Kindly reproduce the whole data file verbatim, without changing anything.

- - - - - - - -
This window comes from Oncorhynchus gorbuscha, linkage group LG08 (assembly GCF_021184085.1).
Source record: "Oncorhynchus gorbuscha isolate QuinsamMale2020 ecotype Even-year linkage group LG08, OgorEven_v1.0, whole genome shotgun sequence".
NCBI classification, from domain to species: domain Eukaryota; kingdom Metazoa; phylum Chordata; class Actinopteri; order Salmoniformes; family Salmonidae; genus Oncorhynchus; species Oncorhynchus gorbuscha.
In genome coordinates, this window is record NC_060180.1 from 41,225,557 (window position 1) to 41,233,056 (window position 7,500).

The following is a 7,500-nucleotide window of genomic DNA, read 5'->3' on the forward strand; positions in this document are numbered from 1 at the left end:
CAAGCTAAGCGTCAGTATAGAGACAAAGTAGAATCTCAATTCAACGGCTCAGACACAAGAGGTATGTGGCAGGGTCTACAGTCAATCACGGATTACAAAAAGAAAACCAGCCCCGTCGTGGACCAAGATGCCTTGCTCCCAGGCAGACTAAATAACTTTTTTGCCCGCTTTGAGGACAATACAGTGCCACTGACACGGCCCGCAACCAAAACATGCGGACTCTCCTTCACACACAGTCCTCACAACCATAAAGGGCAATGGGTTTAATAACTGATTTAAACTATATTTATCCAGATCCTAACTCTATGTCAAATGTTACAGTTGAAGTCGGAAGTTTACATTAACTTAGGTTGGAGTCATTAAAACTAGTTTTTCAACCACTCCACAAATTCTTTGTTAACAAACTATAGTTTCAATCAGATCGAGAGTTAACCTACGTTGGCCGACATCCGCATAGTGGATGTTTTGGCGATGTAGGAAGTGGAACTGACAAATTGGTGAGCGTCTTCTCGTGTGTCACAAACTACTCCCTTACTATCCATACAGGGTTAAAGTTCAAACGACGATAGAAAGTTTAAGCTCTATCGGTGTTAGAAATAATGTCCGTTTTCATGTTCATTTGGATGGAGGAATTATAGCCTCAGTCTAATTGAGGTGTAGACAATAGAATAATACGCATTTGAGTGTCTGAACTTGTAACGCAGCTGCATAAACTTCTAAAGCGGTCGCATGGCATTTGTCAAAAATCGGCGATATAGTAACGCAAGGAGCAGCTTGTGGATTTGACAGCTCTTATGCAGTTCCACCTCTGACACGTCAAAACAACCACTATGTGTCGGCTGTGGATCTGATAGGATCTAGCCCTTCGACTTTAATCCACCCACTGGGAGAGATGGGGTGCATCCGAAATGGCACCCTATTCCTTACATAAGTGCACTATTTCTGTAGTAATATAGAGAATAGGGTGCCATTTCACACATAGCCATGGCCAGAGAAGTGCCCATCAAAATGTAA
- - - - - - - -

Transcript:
This window comes from Oncorhynchus gorbuscha, linkage group LG08 (assembly GCF_021184085.1).
Source record: "Oncorhynchus gorbuscha isolate QuinsamMale2020 ecotype Even-year linkage group LG08, OgorEven_v1.0, whole genome shotgun sequence".
NCBI classification, from domain to species: domain Eukaryota; kingdom Metazoa; phylum Chordata; class Actinopteri; order Salmoniformes; family Salmonidae; genus Oncorhynchus; species Oncorhynchus gorbuscha.
In genome coordinates, this window is record NC_060180.1 from 41,225,557 (window position 1) to 41,233,056 (window position 7,500).

The following is a 7,500-nucleotide window of genomic DNA, read 5'->3' on the forward strand; positions in this document are numbered from 1 at the left end:
CAAGCTAAGCGTCAGTATAGAGACAAAGTAGAATCTCAATTCAACGGCTCAGACACAAGAGGTATGTGGCAGGGTCTACAGTCAATCACGGATTACAAAAAGAAAACCAGCCCCGTCGTGGACCAAGATGCCTTGCTCCCAGGCAGACTAAATAACTTTTTTGCCCGCTTTGAGGACAATACAGTGCCACTGACACGGCCCGCAACCAAAACATGCGGACTCTCCTTCACACACAGTCCTCACAACCATAAAGGGCAATGGGTTTAATAACTGATTTAAACTATATTTATCCAGATCCTAACTCTATGTCAAATGTTACAGTTGAAGTCGGAAGTTTACATTAACTTAGGTTGGAGTCATTAAAACTAGTTTTTCAACCACTCCACAAATTCTTTGTTAACAAACTATAGTTTCAATCAGATCGAGAGTTAACCTACGTTGGCCGACATCCGCATAGTGGATGTTTTGGCGATGTAGGAAGTGGAACTGACAAATTGGTGAGCGTCTTCTCGTGTGTCACAAACTACTCCCTTACTATCCATACAGGGTTAAAGTTCAAACGACGATAGAAAGTTTAAGCTCTATCGGTGTTAGAAATAATGTCCGTTTTCATGTTCATTTGGATGGAGGAATTATAGCCTCAGTCTAATTGAGGTGTAGACAATAGAATAATACGCATTTGAGTGTCTGAACTTGTAACGCAGCTGCATAAACTTCTAAAGCGGTCGCATGGCATTTGTCAAAAATCGGCGATATAGTAACGCAAGGAGCAGCTTGTGGATTTGACAGCTCTTATGCAGTTCCACCTCTGACACGTCAAAACAACCACTATGTGTCGGCTGTGGATCTGATAGGATCTAGCCCTTCGACTTTAATCCACCCACTGGGAGAGATGGGGTGCATCCGAAATGGCACCCTATTCCTTACATAAGTGCACTATTTCTGTAGTAATATAGAGAATAGGGTGCCATTTCACACATAGCCATGGCCAGAGAAGTGCCCATCAAAATGTAA